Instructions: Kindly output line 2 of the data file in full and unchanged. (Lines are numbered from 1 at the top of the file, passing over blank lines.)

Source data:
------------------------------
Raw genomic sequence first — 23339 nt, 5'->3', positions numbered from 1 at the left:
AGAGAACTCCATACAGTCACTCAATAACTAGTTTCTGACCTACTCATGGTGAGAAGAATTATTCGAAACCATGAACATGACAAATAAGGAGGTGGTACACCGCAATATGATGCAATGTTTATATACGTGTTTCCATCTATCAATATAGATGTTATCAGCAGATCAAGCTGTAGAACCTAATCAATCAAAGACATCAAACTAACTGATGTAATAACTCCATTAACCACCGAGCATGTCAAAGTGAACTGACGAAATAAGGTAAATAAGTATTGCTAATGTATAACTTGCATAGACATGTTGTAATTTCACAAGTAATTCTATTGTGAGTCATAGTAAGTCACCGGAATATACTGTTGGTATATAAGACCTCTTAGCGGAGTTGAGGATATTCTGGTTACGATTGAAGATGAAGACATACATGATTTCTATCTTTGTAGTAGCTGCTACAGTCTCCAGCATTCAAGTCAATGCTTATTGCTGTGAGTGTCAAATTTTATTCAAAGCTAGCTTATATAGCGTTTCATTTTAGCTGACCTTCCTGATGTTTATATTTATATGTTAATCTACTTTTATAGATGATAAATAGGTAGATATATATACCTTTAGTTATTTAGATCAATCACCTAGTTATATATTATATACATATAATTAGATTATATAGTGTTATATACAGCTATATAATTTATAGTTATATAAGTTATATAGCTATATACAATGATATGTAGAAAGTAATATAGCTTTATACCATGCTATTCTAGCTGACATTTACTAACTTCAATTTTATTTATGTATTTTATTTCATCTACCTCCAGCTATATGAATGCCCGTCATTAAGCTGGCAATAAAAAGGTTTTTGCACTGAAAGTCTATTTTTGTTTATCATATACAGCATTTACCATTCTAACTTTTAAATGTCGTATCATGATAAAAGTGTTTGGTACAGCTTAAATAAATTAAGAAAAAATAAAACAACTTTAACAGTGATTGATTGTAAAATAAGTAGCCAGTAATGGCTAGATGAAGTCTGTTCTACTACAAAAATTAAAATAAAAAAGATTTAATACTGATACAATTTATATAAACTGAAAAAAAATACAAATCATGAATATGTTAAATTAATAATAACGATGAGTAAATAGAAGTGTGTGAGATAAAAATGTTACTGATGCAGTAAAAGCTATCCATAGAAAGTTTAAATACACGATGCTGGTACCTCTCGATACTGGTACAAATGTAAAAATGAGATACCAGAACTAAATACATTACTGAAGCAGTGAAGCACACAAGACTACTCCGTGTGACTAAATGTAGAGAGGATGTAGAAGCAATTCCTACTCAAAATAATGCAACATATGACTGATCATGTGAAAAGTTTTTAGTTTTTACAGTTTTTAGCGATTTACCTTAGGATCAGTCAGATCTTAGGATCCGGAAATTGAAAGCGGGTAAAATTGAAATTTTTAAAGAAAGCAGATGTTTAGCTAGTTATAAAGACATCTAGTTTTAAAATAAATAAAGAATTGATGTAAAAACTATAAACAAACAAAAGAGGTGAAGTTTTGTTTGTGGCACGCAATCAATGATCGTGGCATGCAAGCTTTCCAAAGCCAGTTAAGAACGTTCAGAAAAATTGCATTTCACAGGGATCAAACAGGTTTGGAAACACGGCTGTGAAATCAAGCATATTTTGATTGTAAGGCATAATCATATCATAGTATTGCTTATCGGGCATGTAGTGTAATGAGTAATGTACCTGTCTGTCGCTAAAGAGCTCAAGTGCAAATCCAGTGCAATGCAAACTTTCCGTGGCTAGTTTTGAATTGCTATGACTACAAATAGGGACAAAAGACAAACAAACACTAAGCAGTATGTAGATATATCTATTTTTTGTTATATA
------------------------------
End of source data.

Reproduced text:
AGAGAACTCCATACAGTCACTCAATAACTAGTTTCTGACCTACTCATGGTGAGAAGAATTATTCGAAACCATGAACATGACAAATAAGGAGGTGGTACACCGCAATATGATGCAATGTTTATATACGTGTTTCCATCTATCAATATAGATGTTATCAGCAGATCAAGCTGTAGAACCTAATCAATCAAAGACATCAAACTAACTGATGTAATAACTCCATTAACCACCGAGCATGTCAAAGTGAACTGACGAAATAAGGTAAATAAGTATTGCTAATGTATAACTTGCATAGACATGTTGTAATTTCACAAGTAATTCTATTGTGAGTCATAGTAAGTCACCGGAATATACTGTTGGTATATAAGACCTCTTAGCGGAGTTGAGGATATTCTGGTTACGATTGAAGATGAAGACATACATGATTTCTATCTTTGTAGTAGCTGCTACAGTCTCCAGCATTCAAGTCAATGCTTATTGCTGTGAGTGTCAAATTTTATTCAAAGCTAGCTTATATAGCGTTTCATTTTAGCTGACCTTCCTGATGTTTATATTTATATGTTAATCTACTTTTATAGATGATAAATAGGTAGATATATATACCTTTAGTTATTTAGATCAATCACCTAGTTATATATTATATACATATAATTAGATTATATAGTGTTATATACAGCTATATAATTTATAGTTATATAAGTTATATAGCTATATACAATGATATGTAGAAAGTAATATAGCTTTATACCATGCTATTCTAGCTGACATTTACTAACTTCAATTTTATTTATGTATTTTATTTCATCTACCTCCAGCTATATGAATGCCCGTCATTAAGCTGGCAATAAAAAGGTTTTTGCACTGAAAGTCTATTTTTGTTTATCATATACAGCATTTACCATTCTAACTTTTAAATGTCGTATCATGATAAAAGTGTTTGGTACAGCTTAAATAAATTAAGAAAAAATAAAACAACTTTAACAGTGATTGATTGTAAAATAAGTAGCCAGTAATGGCTAGATGAAGTCTGTTCTACTACAAAAATTAAAATAAAAAAGATTTAATACTGATACAATTTATATAAACTGAAAAAAAATACAAATCATGAATATGTTAAATTAATAATAACGATGAGTAAATAGAAGTGTGTGAGATAAAAATGTTACTGATGCAGTAAAAGCTATCCATAGAAAGTTTAAATACACGATGCTGGTACCTCTCGATACTGGTACAAATGTAAAAATGAGATACCAGAACTAAATACATTACTGAAGCAGTGAAGCACACAAGACTACTCCGTGTGACTAAATGTAGAGAGGATGTAGAAGCAATTCCTACTCAAAATAATGCAACATATGACTGATCATGTGAAAAGTTTTTAGTTTTTACAGTTTTTAGCGATTTACCTTAGGATCAGTCAGATCTTAGGATCCGGAAATTGAAAGCGGGTAAAATTGAAATTTTTAAAGAAAGCAGATGTTTAGCTAGTTATAAAGACATCTAGTTTTAAAATAAATAAAGAATTGATGTAAAAACTATAAACAAACAAAAGAGGTGAAGTTTTGTTTGTGGCACGCAATCAATGATCGTGGCATGCAAGCTTTCCAAAGCCAGTTAAGAACGTTCAGAAAAATTGCATTTCACAGGGATCAAACAGGTTTGGAAACACGGCTGTGAAATCAAGCATATTTTGATTGTAAGGCATAATCATATCATAGTATTGCTTATCGGGCATGTAGTGTAATGAGTAATGTACCTGTCTGTCGCTAAAGAGCTCAAGTGCAAATCCAGTGCAATGCAAACTTTCCGTGGCTAGTTTTGAATTGCTATGACTACAAATAGGGACAAAAGACAAACAAACACTAAGCAGTATGTAGATATATCTATTTTTTGTTATATA